Nathan said: There were these two men who both lived in the same town. One guy was rich and had lots of sheep and cattle. He was very successful. Another man, in stark contrast, had little. What he did have was one little ewe lamb that he treated like a pet. We are told that the lamb was “like a daughter to him.” If you are a pet person you understand the kind of relationship this man had with this lamb.
One day a traveler came to town and needed a place to stay and a good meal. The rich man gladly took the stranger into his home but instead of getting an animal from his abundant flock to slaughter and cook for the man, he came and took the lamb that belonged to the poor man. He slaughtered it and cooked it for the visitor. It was a terrible abuse of power.
David, who used to be a Shepherd and knew what it was like to be attached to your lambs, was furious. I bet his face was red, his fists clenched and the veins were probably swollen in his neck. He was furious that such heartlessness could exist within his kingdom. He would not allow this kind of thing to go on in Israel! He quickly pronounced the sentence,
As surely as the Lord lives, the man who did this deserves to die! He must pay for the lamb four times over, because he did such a thing and had no pity.
Now we have the most dramatic moment in the whole story. “Then Nathan said to David, “You are the man!” This was not a compliment, (“You da man!) it was an indictment.
I don’t think Nathan raised his voice and angrily pointed his finger in David’s face. I believe Nathan, as David’s friend, looked the King in the eye and sadly said, “You are that man!”
I suspect there was a powerful pause before Nathan continued,
This is what the LORD, the God of Israel, says: ‘I anointed you king over Israel, and I delivered you from the hand of Saul. 8 I gave your master’s house to you, and your master’s wives into your arms. I gave you the house of Israel and Judah. And if all this had been too little, I would have given you even more. 9 Why did you despise the word of the LORD by doing what is evil in his eyes? You struck down Uriah the Hittite with the sword and took his wife to be your own. You killed him with the sword of the Ammonites. 10 Now, therefore, the sword will never depart from your house, because you despised me and took the wife of Uriah the Hittite to be your own.’(2 Samuel 12:7-10)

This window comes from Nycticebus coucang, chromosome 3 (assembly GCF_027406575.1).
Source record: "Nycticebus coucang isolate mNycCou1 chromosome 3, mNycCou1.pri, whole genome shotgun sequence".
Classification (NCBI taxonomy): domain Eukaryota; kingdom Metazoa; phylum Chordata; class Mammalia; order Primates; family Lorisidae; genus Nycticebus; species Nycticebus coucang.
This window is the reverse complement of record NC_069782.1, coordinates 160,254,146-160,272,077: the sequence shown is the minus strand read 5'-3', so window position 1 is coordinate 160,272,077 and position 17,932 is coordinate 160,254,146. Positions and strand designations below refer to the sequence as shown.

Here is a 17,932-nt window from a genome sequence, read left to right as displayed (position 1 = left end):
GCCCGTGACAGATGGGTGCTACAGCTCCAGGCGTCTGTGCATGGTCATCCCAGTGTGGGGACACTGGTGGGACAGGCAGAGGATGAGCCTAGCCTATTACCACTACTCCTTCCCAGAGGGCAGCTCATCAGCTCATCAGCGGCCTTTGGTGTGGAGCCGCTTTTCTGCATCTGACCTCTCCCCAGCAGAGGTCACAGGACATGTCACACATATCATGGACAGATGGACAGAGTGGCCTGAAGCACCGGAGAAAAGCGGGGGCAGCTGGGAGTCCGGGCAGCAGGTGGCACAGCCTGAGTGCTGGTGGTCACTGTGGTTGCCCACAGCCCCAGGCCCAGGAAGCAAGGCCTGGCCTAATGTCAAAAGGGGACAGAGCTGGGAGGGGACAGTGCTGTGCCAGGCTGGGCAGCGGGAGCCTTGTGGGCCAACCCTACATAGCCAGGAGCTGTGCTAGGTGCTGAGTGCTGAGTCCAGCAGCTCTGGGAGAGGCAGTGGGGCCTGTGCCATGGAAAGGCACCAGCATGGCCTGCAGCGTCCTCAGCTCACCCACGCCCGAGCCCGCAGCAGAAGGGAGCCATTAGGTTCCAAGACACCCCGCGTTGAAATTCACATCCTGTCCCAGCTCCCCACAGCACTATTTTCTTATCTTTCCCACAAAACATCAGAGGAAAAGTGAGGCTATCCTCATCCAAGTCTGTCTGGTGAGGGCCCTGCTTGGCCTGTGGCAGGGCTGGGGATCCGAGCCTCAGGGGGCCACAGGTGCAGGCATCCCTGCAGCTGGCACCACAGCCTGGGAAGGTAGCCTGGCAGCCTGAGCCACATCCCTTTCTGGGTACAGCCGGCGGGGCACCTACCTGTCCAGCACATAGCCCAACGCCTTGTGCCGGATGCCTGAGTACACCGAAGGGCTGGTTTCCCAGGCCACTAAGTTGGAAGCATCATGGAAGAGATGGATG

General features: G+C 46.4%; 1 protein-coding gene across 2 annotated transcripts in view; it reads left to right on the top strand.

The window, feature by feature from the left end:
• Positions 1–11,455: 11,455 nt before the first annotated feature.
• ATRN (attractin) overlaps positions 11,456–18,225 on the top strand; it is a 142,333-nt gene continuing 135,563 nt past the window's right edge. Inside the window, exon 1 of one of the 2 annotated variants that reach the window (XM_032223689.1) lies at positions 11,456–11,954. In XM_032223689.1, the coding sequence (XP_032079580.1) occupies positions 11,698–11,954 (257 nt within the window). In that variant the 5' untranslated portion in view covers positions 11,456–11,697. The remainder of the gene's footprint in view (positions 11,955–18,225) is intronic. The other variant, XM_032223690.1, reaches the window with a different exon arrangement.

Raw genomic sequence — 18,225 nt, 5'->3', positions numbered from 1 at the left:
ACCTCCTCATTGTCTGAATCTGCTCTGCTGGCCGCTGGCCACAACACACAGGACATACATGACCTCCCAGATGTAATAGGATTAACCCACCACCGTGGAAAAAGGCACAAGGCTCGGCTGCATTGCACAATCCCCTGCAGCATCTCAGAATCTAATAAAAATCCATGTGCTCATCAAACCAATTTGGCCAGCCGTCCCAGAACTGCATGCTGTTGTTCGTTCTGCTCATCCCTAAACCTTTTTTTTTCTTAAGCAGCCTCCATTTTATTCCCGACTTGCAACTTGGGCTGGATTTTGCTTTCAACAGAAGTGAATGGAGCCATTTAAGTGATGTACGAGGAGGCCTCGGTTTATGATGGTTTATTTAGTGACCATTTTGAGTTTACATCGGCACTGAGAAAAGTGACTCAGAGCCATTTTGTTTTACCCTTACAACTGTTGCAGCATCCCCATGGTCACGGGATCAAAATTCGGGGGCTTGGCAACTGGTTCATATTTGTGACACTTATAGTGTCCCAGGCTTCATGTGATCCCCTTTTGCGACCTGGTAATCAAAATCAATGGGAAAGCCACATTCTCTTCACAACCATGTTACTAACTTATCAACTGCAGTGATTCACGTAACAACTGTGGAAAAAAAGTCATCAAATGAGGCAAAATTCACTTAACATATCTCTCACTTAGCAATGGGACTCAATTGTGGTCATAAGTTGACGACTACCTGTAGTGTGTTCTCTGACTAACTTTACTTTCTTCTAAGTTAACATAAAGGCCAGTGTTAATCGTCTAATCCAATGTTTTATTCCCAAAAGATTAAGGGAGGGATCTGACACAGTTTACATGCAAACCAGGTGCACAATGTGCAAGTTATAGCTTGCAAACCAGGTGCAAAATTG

It’s a message any parent might say to a rebellious child: “After all I have given you; after all the ways I have demonstrated my love and my willingness to provide for you, how could you treat me this way?”
David may have believed that his personal life and his spiritual lives were separate. God says they are not. Nathan announced that when David chose to commit adultery with Bathsheba, this was not simply a brutal act against Uriah, it was also an act of rebellion against God! When you do what God has told you not to do it is as if you spit in his face! You better believe that God takes it personally!
We will look at the consequences of David’s sin next week and the weeks to come. Do note that even though sin is pleasurable at first (otherwise no one would sin) in the end it always leaves waves of heartache and pain.
The first step toward restoring someone from an illness is to identify the illness. You have to recognize the problem before you can treat it. This is the point of Nathan’s confrontation with David. David could not find forgiveness from God and begin picking up the pieces of his life until he recognized his sin. The same is true for us.
After David heard these words of Nathan, he said, “I have sinned against the Lord.” There were no excuses or no explanations. David acknowledged his guilt. They were hard words to say, but I bet it also felt good to have this burden out in the open.
Immediately following David’s admission, Nathan said, “The Lord has taken away your sin. You are not going to die.” David’s sin would be erased not because of David’s goodness, but because of God’s compassion and mercy.